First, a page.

BOC is added to Peg-IFN/RBV following a lead-in of biotherapy for 4 weeks. BOC is dosed orally with 800 mg (four 200 mg pills) three times a day with food. Treatment duration is 48 weeks but therapy needs to be stopped altogether in the case of non-response defined as HCV viral load >100 IU/ml at week 4 or detectable HCV-RNA at week 24. The stopping rules need to be strictly followed to minimise risk of development of HCV protease resistance. The metabolism of BOC seems to be complex as the drug is a substrate for the aldo-keto reductase, as well as a substrate and inhibitor of the cytochrome P450 3A system and a substrate and inhibitor of the P-glycoprotein membrane pumps. Pharmacokinetic studies did not show an impact on BOC when coadministered with low dose ritonavir. Therefore, all corresponding boosted PIs were allowed to be used in the ongoing phase II study in coinfected patients. Most recently, however, significant interactions between BOC and various HIV PIs have been reported in a press release from EMEA, FDA and a Merck “Dear Health Care Provider” letter, dated 6 February 2012 (see table 3). Therefore, currently the combination of boosted PIs with BOC is not recommended. For patients currently on such a combination, close monitoring and contacting the treating physician is recommended. In addition, BOC trough levels have also been shown to decrease by over 40% in combination with efavirenz (see table 3). Therefore, coadministration of efavirenz with BOC is currently not recommended before further evaluation of this interaction has taken place. No relevant drug–drug interactions are expected between BOC and raltegravir or maraviroc and patients on these regimes were also allowed to be included in the ongoing pilot trial. Further pharmacokinetics study results are expected to be presented at CROI 2012 in Seattle.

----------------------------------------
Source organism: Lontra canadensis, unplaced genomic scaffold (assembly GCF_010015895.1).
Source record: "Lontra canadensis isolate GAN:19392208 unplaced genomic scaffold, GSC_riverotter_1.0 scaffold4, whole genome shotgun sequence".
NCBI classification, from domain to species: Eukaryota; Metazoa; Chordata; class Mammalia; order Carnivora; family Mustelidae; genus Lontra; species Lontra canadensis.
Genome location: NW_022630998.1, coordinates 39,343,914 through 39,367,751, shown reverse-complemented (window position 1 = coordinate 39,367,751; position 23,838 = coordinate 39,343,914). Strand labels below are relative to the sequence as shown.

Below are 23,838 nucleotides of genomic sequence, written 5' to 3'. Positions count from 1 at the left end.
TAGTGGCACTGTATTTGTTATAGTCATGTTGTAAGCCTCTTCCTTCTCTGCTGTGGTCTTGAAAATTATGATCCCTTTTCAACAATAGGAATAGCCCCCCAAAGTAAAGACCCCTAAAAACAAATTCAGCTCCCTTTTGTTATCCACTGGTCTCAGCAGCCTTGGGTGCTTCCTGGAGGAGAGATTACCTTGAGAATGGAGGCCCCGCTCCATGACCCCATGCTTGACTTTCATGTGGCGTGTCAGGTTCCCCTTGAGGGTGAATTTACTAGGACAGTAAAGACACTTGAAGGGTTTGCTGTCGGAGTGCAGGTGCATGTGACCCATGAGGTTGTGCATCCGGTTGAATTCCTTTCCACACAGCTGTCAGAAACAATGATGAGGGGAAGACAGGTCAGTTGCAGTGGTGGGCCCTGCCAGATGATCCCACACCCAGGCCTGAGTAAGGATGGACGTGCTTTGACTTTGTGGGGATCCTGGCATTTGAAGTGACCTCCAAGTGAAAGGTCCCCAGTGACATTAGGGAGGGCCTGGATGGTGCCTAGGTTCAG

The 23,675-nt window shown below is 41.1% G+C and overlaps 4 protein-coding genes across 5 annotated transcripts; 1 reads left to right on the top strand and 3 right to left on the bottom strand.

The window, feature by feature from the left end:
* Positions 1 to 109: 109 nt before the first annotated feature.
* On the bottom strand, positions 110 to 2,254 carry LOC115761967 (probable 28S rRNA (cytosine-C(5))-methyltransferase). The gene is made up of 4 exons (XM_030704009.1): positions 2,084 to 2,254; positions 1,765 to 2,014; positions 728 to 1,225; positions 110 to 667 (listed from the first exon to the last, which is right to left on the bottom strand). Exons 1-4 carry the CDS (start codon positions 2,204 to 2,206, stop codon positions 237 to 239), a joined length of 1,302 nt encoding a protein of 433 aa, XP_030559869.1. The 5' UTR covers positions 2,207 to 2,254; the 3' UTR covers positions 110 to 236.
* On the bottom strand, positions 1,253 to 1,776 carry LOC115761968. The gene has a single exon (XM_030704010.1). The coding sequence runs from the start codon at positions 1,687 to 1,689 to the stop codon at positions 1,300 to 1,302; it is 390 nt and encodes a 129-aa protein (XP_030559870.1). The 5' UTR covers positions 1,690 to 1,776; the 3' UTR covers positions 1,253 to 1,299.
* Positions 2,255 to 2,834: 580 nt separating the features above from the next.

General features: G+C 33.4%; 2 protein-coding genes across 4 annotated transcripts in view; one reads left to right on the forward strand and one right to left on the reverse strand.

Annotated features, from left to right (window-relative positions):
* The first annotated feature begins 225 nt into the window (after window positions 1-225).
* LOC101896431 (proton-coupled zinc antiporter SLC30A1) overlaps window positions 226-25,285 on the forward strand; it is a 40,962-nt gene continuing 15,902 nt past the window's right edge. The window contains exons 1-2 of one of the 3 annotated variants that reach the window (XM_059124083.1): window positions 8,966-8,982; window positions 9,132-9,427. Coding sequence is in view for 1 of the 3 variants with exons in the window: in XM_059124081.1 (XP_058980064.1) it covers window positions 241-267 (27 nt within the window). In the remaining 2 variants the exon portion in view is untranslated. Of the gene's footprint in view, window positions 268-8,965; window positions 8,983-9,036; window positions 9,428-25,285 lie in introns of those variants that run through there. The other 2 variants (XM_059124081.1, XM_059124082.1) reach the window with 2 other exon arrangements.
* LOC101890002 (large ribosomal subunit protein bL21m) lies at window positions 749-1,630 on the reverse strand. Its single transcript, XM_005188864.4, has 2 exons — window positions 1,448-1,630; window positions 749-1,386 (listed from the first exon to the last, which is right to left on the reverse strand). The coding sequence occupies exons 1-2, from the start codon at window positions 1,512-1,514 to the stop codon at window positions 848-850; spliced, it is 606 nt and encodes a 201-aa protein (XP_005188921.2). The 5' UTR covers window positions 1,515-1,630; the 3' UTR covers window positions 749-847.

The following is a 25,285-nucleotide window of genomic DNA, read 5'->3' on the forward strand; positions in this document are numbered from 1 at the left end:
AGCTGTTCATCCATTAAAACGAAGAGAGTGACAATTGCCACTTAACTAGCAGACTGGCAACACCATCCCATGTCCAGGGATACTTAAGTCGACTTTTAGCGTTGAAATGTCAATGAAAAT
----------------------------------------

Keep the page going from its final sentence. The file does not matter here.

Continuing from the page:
Best time point for starting HCV therapy

If chronic HCV is detected early in the course of HIV infection (before initiation of cART is necessary), treatment for chronic HCV is advised. For patients with a CD4 count <500/μl however, cART initiation is recommended to optimise HCV treatment outcome. If a patient has a significant immunodeficiency (CD4 count <350 cells/μl), the CD4 count should be improved using cART prior to commencing anti-HCV treatment. Patients with a CD4 relative percentage >25% are more likely to achieve SVR than patients with lower CD4 percentages.97

HCV therapy in HCV genotype 1 treatment experienced patients

In patients with HCV genotype 1 who have previously not been successfully treated with Peg-IFN/RBV, a treatment re-evaluation should be performed. A possible management algorithm for this particular patients group is depicted in figure 4. Clearly, the chances of successful HCV treatment are highest in previous relapsers and lowest in previous IFN null responders. Therefore, therapy can be deferred in earlier fibrosis stages in order to use more potent combination therapies in the near future. In more advanced fibrosis stages, the chances of SVR may be much lower but this needs to be weighed against missing a last possible treatment opportunity. Unfortunately, no data from coinfection trials are currently available to better define possible treatment outcome in HCV therapy experienced patients with more advanced liver disease.